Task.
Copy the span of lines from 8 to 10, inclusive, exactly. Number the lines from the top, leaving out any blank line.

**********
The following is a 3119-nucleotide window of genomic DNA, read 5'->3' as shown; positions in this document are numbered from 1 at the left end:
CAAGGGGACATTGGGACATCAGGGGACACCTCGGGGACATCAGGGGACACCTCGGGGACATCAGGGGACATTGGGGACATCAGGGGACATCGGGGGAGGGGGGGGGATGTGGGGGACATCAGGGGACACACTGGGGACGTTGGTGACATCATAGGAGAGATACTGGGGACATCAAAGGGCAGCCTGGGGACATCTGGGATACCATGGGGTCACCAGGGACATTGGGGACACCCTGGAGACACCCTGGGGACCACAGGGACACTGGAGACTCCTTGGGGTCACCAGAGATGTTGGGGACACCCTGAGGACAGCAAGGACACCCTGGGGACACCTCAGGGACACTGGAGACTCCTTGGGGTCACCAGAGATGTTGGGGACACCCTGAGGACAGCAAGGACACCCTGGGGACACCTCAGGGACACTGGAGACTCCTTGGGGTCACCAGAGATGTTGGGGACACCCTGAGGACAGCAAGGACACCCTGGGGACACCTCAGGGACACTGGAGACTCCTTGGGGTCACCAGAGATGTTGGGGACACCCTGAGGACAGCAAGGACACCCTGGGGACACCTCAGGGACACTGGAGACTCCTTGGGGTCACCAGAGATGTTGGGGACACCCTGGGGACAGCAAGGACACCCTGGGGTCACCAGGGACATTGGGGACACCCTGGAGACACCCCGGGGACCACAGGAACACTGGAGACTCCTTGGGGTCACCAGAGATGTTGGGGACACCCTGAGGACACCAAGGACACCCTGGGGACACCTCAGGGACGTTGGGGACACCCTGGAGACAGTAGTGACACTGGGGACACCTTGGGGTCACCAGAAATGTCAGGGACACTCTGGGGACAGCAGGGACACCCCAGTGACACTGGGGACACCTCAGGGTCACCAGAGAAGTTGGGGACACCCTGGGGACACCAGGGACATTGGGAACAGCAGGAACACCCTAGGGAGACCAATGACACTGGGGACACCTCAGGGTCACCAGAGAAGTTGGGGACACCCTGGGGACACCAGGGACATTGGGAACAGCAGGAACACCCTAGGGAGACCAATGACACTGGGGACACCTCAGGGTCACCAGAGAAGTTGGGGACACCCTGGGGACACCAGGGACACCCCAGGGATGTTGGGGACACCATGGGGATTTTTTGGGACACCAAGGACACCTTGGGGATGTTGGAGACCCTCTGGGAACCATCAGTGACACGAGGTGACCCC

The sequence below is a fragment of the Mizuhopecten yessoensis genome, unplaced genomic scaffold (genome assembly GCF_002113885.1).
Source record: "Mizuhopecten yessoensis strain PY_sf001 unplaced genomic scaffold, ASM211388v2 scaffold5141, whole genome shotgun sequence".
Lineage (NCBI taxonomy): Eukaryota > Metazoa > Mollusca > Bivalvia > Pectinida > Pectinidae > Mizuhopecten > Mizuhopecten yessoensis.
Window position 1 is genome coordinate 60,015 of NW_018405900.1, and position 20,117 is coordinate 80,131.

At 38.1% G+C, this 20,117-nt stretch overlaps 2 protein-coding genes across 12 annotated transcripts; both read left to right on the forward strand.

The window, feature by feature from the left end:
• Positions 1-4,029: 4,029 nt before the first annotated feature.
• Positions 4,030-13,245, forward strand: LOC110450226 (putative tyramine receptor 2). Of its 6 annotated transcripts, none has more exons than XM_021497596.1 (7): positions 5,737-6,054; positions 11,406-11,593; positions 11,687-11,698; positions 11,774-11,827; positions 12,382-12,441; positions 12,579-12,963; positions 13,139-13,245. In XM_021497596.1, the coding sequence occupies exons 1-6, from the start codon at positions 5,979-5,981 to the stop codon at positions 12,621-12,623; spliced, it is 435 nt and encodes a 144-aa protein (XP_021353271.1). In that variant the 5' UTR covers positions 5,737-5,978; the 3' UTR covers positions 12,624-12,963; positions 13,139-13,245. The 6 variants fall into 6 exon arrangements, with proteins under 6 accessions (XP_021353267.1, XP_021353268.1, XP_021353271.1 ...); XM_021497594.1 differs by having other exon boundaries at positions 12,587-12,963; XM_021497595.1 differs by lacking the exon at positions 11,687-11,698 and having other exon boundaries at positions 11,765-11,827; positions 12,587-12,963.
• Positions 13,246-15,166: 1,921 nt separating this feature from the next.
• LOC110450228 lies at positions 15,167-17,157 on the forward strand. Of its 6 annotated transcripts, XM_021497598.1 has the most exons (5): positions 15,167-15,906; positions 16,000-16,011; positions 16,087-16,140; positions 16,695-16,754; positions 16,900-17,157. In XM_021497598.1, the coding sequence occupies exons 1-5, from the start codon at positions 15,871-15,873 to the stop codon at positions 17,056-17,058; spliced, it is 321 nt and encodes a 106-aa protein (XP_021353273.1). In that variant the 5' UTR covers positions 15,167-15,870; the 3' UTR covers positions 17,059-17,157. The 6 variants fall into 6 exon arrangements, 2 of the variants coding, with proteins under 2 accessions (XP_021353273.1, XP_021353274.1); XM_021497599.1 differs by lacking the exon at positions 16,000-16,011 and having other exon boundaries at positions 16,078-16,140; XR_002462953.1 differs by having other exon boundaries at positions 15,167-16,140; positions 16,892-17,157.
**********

The window, feature by feature from the left end:
• Positions 1-4,029: 4,029 nt before the first annotated feature.
• Positions 4,030-13,245, forward strand: LOC110450226 (putative tyramine receptor 2). Of its 6 annotated transcripts, none has more exons than XM_021497596.1 (7): positions 5,737-6,054; positions 11,406-11,593; positions 11,687-11,698; positions 11,774-11,827; positions 12,382-12,441; positions 12,579-12,963; positions 13,139-13,245. In XM_021497596.1, the coding sequence occupies exons 1-6, from the start codon at positions 5,979-5,981 to the stop codon at positions 12,621-12,623; spliced, it is 435 nt and encodes a 144-aa protein (XP_021353271.1). In that variant the 5' UTR covers positions 5,737-5,978; the 3' UTR covers positions 12,624-12,963; positions 13,139-13,245. The 6 variants fall into 6 exon arrangements, with proteins under 6 accessions (XP_021353267.1, XP_021353268.1, XP_021353271.1 ...); XM_021497594.1 differs by having other exon boundaries at positions 12,587-12,963; XM_021497595.1 differs by lacking the exon at positions 11,687-11,698 and having other exon boundaries at positions 11,765-11,827; positions 12,587-12,963.